Monday, June 9, 2008

Dear Anthony,

The cultural challenge with Warnings in Revit is the present lack of accountability. Users are smart enough to know there's something amiss in the file. But they have no idea where to point (or give) the finger. Or fingers.

Warnings also provide some indication as to the learning and experience level of members on a team. Warnings indicate when users have decided to work in a way that is expedient rather than deliberate. Reviewing Warnings allow people to learn from their own mistakes. Or better yet - they allow people to learn from another team member's mistake. ;)

Unfortunately, many users and teams tend to put off reviewing / resolving Warnings as there's no sense of ownership. This makes project management really difficult. By the time you need to review warnings - it's often too late. And who should fix what?

So I'd propose the following stuff with regard to Warnings:

1. Warnings should be maintained in a regular Revit Schedule. Stop hiding them in a dialog at the bottom of a Tools Menu.

2. Project Managers would like to know the Workset Username responsible for generating the Warning. This would allow Warnings to be scheduled per user name - which would impose a sense of accountability in the Revit database.

3. Original date / time stamp helps the team track the frequency of Warnings against project development.

4. Like any other Schedule in Revit , the ability to jump from line item / to context of project location.

5. Some indication of severity (for ranking purposes). All warnings are not created equal.

6. Counts / Totals / Types of Warnings. Now the project manager knows who (typically) on a team is responsible for the bulk of Warnings so they can remedy the situation, and prevent its recurrence.

Overall, this added functionality compels team members to preemptively fix what they have broken. Project Managers can quickly get a sense project dynamics. And the rest of the team isn't penalized with one or two team member's lack of discipline.

Thoughts / Comments welcome.


Anthony Hauck said...


Thanks for the thorough summary, which supplements my notes from the AIA LFRT BIM Implementer's meeting. I think these ideas have a lot of merit, and we'll be looking into them in the future as part of our Large Team Workflow research and possible feature set.

Anthony Hauck
Revit Platform Product Manager

Phil Read said...

Hi Anthony -

Great few days. Well done. Please keep up the very fine work.

And get out of the office more often.


David Kingham said...

Brilliant Phil, I would love to see more accountability in Revit. One of my biggest problems is tracking down rogue users that don't follow the rules of the game!


Anonymous said...

Even better expose them via the API so they can be easily collated into a central management app as well as presenting users with a summary.

Phil Read said...

Great...not content with a thousand posts over at AUGI, Guy is lurking over here...;)

Anonymous said...

I second, third, fourth, whatever, these requests. As a new user/implementor trying to help my staff get up-to-speed w/ Revit products, these suggestions make total sense to me!

Unknown said...

You know, after working with some tools like Alibre, I really welcome the addition of some better error reviewing tools included into Revit.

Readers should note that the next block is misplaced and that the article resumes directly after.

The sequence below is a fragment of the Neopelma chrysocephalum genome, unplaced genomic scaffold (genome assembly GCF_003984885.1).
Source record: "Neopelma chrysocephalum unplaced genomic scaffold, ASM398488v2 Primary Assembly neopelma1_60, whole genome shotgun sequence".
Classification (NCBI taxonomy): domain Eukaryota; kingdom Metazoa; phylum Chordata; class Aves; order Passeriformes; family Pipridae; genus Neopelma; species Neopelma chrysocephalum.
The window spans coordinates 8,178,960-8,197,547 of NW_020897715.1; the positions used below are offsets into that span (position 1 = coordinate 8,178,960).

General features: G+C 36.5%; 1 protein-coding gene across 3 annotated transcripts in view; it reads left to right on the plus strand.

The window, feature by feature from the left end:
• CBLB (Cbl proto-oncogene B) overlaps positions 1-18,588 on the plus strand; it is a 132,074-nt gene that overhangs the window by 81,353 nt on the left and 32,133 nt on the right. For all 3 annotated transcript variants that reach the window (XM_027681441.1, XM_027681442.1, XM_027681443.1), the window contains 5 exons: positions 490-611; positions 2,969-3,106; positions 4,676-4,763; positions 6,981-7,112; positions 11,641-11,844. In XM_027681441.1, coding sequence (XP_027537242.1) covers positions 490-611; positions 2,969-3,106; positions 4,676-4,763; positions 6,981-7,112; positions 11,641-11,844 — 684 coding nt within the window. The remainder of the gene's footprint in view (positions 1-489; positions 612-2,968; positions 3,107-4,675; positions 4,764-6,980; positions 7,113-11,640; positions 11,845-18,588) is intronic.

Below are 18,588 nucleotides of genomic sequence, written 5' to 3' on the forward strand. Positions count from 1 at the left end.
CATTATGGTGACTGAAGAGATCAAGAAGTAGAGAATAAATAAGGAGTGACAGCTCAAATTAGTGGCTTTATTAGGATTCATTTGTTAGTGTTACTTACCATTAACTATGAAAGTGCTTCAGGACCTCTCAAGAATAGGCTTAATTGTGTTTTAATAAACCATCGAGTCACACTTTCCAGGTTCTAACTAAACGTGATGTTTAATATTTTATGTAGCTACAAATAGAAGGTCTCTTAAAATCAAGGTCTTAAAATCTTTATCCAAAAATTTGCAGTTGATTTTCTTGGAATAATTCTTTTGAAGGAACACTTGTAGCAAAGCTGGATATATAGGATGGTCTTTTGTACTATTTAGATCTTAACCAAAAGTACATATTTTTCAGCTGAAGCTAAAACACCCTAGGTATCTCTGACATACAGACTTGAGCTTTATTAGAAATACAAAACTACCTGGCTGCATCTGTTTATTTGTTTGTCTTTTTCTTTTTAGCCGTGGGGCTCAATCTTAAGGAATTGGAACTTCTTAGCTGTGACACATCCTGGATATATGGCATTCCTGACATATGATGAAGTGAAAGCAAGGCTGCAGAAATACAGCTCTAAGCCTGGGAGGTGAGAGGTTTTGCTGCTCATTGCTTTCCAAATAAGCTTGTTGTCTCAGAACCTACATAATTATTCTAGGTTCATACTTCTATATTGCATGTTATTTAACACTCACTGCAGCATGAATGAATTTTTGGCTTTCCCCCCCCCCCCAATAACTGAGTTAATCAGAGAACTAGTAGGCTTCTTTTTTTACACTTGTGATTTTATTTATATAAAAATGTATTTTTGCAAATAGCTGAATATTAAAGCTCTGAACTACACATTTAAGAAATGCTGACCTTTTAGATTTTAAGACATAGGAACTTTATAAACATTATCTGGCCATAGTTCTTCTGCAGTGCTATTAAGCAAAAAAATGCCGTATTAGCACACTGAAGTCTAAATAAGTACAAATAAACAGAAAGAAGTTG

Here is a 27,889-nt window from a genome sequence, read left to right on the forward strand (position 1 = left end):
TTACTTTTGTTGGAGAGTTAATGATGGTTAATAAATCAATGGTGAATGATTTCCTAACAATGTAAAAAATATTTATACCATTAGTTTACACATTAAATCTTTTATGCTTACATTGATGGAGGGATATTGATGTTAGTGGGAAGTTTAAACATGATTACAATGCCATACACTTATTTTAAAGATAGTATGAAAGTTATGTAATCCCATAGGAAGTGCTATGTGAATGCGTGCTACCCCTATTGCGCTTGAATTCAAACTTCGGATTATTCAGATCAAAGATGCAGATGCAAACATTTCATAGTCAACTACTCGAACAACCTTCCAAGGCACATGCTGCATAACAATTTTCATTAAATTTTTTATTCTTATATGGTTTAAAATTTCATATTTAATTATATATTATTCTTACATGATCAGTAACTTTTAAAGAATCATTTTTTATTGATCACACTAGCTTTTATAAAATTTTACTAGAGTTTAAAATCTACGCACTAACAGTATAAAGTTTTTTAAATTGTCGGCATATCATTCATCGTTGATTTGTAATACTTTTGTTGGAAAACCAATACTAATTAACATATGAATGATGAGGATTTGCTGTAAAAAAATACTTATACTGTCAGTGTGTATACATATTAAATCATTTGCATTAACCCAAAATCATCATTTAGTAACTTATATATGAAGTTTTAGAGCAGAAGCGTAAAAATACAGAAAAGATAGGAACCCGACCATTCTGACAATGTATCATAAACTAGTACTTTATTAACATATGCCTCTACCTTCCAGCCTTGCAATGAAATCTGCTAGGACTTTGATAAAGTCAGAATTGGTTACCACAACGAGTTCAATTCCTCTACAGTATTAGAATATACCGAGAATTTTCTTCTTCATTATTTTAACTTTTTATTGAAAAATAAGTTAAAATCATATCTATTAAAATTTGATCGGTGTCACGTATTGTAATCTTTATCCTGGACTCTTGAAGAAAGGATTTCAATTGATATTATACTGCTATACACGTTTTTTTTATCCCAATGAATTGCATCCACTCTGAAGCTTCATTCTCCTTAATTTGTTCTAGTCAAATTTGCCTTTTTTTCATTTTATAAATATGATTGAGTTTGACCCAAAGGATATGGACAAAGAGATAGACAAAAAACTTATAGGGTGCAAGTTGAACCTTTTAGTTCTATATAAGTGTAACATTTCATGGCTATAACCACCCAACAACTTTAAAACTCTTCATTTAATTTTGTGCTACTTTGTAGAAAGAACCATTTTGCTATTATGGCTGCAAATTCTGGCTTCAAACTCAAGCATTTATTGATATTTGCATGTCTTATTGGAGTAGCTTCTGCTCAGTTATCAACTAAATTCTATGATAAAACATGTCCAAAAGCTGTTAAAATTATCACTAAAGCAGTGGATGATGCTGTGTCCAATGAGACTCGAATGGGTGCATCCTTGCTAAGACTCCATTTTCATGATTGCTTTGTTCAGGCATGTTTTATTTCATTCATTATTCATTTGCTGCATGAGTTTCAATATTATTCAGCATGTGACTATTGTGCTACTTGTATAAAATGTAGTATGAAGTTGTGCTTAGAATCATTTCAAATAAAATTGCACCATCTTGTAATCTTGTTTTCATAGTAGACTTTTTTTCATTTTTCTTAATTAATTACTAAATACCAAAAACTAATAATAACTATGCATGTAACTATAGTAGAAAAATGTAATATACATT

However, I'd first like to see those errors be more contextual, specific, and helpful. They have gotten better in 2009 but I'd still like to see more.

Some other parametric modelers, such as Alibre, have rather nice little helpers that really let you know what's wrong about your element or sketch. Simply adding a little more intelligence to the errors, and having an experienced Revit user help with re-writing the warnings to be more helpful would go a really long ways IMHO.

Scott D Davis said...

Another thought to error checking that I reviewed with some of the guys in Waltham is the ability to isolate objects in views that have warnings. It's often difficult to find the offending objects. Some of this can be handled through the new VSTA capabilities (from what I'm told) but I would like it built in.

Here's my concept: Review Warnings produces an HTML report of errors with element ID's. Use these element ID's to find objects in a view, and then apply the Temp Hide/Iso "Isolate Elements" to them in the view to show only the elements that have a particular warning.

I imagine having a dialog box for review warnings that I can open in any view, and as I select each warning, this temporarily isolates those element(s) in the view. I can then correct the object, and move on to the next warning.

Robert said...

Scott et. all,

As we saw in the LFRT meeting, external tools that leverage the API can in fact already isolate (pretty darn well) elements that are causing "errors", far more elegantly then the current show command within Revit itself.

Phil Read said...

All this Element ID stuff may be moot. If you can select Show from a schedule, a quick key to Isolate Elements will show you the objects.

I'd like to keep the UI simple and clean, than create one syntax for scheduling content and another for scheduling data with no geometric counterpart.


Robert said...

sounds good to me, except right now show attempts to process a bunch of views. If show would only go to a single 3D view, then yeah "isolate" would work great.

Colin Stanley said...

Agreed, That would be great. Even better if it didn't have to crater my machine while looking for the element in the myriad views...

I do love the accountability idea, though. tied with a decent way to mildly/publicly humiliate offending users... err... i mean to offer incentives for least offenses